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Russia May Feel Pinch From Oil Cut Deal This Year

Russia’s central bank warned that…

Irina Slav

Irina Slav

Irina is a writer for Oilprice.com with over a decade of experience writing on the oil and gas industry.

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Did Venezuela Just Default?

S&P Global Ratings declared Venezuela in default just as the country’s Vice President Tareck El Aissami met with creditors to discuss the restructuring of its debt. According to reports from the meeting, it only lasted about half an hour and did not result in any agreement on how to proceed.

The ratings agency said Caracas failed to make a US$200-million payment on a debt until the end of the 30-day grace period. This, according to S&P was the final drop, after which the ratings agency lowered Venezuela’s rating to SD. Moody’s and Fitch Ratings are of the same opinion when it comes to the troubled South American country—home to the world’s most abundant oil reserves.

It looks like the idea to restructure as much as US$60 billion worth of bonds would be unsuccessful. Fewer than 100 bondholders showed up for the Monday meeting and, reports say, at least one turned and left immediately upon seeing two government officials in the room who were subject to U.S. sanctions: El Aissami himself and Finance Minister Simon Zerpa, who also doubles as CFO of state-owned PDVSA. An earlier announcement had promised there would be no subjects of sanctions at the meeting. Related: Don’t Back U.S. Shale To Keep Oil Prices Down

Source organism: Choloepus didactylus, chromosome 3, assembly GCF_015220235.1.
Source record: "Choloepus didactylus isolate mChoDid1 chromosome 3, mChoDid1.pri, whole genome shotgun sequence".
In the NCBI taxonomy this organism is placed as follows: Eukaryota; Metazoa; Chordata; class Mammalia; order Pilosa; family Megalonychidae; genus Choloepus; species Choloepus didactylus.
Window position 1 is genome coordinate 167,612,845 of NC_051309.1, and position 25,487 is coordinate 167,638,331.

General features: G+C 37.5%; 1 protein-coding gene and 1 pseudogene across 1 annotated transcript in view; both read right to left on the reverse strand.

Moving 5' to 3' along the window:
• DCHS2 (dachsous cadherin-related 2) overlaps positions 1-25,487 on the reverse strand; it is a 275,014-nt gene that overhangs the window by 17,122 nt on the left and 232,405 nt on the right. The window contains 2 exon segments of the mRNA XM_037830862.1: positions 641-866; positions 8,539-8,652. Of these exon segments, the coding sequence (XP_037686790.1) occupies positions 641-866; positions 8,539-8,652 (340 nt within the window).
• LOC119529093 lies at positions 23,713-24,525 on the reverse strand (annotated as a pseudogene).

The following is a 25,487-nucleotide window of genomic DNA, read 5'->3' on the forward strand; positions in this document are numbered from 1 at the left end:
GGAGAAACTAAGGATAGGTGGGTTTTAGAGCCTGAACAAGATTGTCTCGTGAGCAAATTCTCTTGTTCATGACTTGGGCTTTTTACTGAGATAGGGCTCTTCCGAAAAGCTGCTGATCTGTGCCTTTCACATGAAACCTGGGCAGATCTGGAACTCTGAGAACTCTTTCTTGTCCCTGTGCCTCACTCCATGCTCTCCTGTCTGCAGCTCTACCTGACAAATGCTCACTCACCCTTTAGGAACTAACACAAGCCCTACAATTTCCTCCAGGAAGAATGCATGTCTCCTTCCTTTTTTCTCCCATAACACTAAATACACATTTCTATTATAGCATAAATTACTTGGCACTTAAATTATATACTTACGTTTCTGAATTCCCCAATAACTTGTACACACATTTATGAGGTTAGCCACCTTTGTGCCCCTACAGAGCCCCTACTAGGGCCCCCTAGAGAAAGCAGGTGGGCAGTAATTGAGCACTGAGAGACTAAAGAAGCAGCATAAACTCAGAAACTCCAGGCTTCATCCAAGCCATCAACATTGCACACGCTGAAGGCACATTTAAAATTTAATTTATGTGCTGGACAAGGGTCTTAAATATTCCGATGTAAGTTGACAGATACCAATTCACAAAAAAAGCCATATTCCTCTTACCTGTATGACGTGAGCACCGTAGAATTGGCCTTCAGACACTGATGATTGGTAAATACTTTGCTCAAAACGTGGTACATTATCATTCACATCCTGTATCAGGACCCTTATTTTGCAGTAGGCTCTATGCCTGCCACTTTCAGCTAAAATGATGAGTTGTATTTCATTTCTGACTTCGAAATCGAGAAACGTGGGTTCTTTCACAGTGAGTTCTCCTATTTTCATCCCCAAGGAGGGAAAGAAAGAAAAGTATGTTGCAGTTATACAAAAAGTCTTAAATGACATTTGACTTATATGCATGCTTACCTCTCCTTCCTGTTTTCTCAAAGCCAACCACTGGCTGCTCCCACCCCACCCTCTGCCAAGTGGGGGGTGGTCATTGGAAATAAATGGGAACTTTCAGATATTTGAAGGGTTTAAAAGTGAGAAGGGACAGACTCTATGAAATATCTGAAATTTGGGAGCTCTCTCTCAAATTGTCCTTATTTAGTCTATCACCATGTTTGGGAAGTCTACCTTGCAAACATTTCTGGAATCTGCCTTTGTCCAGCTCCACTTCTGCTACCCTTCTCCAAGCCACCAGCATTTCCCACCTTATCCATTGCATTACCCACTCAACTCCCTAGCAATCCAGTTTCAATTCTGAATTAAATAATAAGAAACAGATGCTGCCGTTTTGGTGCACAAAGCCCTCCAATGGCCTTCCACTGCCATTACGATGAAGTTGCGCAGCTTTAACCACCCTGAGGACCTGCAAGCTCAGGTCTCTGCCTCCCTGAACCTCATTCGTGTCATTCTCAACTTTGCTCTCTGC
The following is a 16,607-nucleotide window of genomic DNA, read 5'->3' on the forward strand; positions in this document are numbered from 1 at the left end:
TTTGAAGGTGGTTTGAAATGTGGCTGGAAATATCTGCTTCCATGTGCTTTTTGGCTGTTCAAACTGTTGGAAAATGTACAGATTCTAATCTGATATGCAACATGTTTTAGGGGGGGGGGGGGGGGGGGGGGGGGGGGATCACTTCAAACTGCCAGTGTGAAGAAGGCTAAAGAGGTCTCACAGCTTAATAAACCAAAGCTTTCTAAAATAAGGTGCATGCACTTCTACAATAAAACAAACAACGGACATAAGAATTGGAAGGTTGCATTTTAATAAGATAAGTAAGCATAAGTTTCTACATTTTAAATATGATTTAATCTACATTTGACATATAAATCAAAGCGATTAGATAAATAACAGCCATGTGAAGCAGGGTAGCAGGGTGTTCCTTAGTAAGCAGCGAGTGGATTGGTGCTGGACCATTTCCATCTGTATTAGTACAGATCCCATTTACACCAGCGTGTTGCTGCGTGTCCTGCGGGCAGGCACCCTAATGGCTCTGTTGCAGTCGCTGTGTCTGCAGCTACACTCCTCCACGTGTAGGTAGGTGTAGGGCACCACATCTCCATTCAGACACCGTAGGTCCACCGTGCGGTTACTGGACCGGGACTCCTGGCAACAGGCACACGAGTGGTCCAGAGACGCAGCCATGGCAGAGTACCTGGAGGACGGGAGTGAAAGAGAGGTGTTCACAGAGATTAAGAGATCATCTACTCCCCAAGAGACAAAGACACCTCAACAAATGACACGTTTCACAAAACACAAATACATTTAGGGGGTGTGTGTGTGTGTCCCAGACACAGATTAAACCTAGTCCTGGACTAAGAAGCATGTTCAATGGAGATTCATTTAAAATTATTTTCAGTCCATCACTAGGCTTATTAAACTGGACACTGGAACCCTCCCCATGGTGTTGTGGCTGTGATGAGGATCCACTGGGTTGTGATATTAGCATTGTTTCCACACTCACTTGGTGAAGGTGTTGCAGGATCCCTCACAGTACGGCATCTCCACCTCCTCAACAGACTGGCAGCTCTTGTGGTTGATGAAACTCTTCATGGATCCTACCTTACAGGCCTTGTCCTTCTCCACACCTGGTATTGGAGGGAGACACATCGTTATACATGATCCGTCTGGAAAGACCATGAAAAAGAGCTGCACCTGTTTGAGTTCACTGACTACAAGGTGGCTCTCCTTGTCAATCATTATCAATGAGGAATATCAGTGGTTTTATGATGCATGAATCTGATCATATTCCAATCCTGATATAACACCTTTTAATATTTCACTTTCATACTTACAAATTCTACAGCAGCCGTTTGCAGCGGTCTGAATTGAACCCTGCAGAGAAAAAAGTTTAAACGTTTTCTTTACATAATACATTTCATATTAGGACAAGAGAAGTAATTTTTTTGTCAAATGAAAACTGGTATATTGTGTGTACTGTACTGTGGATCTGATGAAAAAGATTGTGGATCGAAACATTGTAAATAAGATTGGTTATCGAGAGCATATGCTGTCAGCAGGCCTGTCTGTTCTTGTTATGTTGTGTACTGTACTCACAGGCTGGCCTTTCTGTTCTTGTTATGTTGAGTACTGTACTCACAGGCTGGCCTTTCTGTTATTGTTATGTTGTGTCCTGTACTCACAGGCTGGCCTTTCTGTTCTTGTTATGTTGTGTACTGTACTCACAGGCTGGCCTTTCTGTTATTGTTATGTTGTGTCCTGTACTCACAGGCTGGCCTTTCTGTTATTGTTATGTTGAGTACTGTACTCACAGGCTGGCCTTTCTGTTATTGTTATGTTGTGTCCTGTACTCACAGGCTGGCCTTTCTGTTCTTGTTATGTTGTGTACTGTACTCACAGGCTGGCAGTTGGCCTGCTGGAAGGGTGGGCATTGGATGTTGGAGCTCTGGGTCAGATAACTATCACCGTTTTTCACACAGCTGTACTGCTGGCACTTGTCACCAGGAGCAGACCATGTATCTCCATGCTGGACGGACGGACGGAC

According to an opposition media outlet, the meeting featured El Aissami admitting the borrowing situation was difficult for Caracas and suggesting Venezuela devise a “sustainable” payment schedule based on the UN Resolution of Sovereign Debt Crises, but nothing specific was offered. In line with the general remarks, the Vice President assured the bondholders present that Venezuela will continue to honor its dues.

Fitch Ratings, which on Monday declared PDVSA in default, said restructuring the huge debt pile will be a challenge in the context of sanctions. The challenge would be even greater if what Caracas Chronicles says is true: that the Maduro government lacks the expertise in debt renegotiation of this magnitude.

By Irina Slav for Oilprice.com

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